The main hope for improving economic conditions in these countries has to be based on what has happened to their exchange rates. Most of the currencies of EMs have depreciated considerably against the US dollar over the last 12 months (although some reversal has taken place during the last fortnight). During the Asian crisis in the late 1990s, the depreciation of Asia currencies was much more sizeable (but so where the economic problems in the region) and it then took around a year for the beneficial effects on competitiveness and economic activity to come through. While the world has changed dramatically since then, I am hoping something similar can happen this time.

Graph: National FX rates against the US dollar

Europe and the US are feeling the effects, but holding up The question for advanced economies is to what extent they will be affected by the slowdown in the emerging world. There are a number of points to take into consideration when answering this question. First, emerging economies are now much larger in economic size than they ever have been, arguing for a relatively strong impact. Second, the recovery in the US and in Europe is relatively broad based, which should reduce these countries’ vulnerability. Third, the economy of the eurozone is probably less vulnerable than the US economy as the euro has depreciated on a trade-weighted basis during the last 12 months, while the dollar has appreciated. And last, the industrial cycle is showing surprising weakness globally at the moment, but it is likely that the cycle is overshooting on the downside. The weakness was unexpected and may have caught companies off guard. They typically respond relatively strongly as they need to run down inventories they may have built. This should be a temporary.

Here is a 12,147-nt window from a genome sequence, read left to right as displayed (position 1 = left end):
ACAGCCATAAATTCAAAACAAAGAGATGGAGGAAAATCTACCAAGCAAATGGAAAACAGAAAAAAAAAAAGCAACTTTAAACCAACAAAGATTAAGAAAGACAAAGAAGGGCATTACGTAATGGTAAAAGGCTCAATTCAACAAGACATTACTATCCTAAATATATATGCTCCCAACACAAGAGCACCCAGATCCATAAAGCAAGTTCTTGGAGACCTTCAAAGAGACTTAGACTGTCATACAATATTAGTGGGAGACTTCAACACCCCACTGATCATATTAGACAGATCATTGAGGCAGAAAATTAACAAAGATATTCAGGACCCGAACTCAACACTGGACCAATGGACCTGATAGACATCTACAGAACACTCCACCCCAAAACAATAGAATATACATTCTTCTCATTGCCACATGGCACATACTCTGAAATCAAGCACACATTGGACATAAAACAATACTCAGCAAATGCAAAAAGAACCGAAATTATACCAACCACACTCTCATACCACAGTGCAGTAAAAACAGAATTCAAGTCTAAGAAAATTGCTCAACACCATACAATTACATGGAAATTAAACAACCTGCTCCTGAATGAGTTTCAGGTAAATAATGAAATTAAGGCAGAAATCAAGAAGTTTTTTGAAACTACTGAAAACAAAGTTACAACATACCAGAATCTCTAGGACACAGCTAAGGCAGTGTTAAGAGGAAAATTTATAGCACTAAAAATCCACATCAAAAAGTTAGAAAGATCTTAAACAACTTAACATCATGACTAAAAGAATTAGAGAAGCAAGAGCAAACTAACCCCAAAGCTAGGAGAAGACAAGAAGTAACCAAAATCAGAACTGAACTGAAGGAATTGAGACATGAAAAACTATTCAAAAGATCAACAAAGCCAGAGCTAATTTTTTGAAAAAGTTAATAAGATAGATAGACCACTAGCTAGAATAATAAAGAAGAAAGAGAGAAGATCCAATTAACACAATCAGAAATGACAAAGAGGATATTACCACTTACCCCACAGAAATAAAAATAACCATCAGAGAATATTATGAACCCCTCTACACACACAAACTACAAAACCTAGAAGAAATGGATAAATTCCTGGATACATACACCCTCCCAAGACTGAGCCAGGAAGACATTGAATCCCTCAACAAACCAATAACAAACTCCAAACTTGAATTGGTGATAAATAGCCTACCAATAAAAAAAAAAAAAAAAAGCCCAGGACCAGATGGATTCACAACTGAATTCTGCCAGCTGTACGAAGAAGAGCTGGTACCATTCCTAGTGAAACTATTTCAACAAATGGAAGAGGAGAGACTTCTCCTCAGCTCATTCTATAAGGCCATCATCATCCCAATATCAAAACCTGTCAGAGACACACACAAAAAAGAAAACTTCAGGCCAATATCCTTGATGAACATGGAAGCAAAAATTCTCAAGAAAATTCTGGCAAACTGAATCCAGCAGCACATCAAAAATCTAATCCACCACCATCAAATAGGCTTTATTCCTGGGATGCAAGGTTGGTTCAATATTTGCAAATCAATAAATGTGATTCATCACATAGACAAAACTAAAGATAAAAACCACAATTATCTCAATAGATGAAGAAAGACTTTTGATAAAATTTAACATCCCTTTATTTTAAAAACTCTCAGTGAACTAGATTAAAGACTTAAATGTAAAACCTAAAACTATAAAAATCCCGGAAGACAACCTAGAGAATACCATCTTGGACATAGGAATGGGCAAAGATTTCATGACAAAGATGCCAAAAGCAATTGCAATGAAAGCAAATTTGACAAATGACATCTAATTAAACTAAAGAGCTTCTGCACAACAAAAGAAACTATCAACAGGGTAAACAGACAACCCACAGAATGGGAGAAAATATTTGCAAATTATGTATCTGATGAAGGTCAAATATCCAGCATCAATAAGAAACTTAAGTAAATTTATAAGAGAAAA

The data appear to fit these considerations. US inventories have risen and industrial production growth has slowed this year while business confidence has fallen. I think this process is overshooting on the downside and things should stabilise in the period ahead.

German data last week surprised negatively. German exports, industrial production and orders all come in softer in August than expected. The weakness in emerging economies appears to be taking its toll. Having said that, German data can be volatile and there seems to have been a change in the holiday pattern in Germany. Last year, the August data also disappointed significantly, but that turned out to be temporary. In addition, other parts of the eurozone economy remain relatively robust.

On balance

On balance, I expect emerging economies to stabilise in the months ahead and gain some growth momentum in the course of next year. A similar pattern is likely in advanced economies. In the near term, the negative effects of emerging markets weakness can still be felt, but somewhat stronger growth in the course of 2016 is on the cards.

Weaker growth than anticipated, uncertainty, lower inflation and volatile financial markets are all reasons for central bankers not to tighten policy. As a result, we have pushed out our forecast for the Fed to start hiking interest rates. In addition, we expect the ECB and the BoJ to add to the monetary stimulus that they are already supplying.